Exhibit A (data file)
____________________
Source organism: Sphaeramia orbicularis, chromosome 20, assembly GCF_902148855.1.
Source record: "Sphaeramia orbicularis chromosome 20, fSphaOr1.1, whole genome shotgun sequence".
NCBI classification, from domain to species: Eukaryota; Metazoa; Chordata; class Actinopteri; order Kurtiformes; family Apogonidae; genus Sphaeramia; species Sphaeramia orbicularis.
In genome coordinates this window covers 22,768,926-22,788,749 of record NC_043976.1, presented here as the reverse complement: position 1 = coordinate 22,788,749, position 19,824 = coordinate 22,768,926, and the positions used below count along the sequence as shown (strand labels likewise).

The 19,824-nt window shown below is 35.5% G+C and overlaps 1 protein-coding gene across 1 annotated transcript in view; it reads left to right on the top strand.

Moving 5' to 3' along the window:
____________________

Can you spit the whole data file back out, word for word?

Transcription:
Source organism: Sphaeramia orbicularis, chromosome 20, assembly GCF_902148855.1.
Source record: "Sphaeramia orbicularis chromosome 20, fSphaOr1.1, whole genome shotgun sequence".
NCBI classification, from domain to species: Eukaryota; Metazoa; Chordata; class Actinopteri; order Kurtiformes; family Apogonidae; genus Sphaeramia; species Sphaeramia orbicularis.
In genome coordinates this window covers 22,768,926-22,788,749 of record NC_043976.1, presented here as the reverse complement: position 1 = coordinate 22,788,749, position 19,824 = coordinate 22,768,926, and the positions used below count along the sequence as shown (strand labels likewise).

The 19,824-nt window shown below is 35.5% G+C and overlaps 1 protein-coding gene across 1 annotated transcript in view; it reads left to right on the top strand.

Moving 5' to 3' along the window: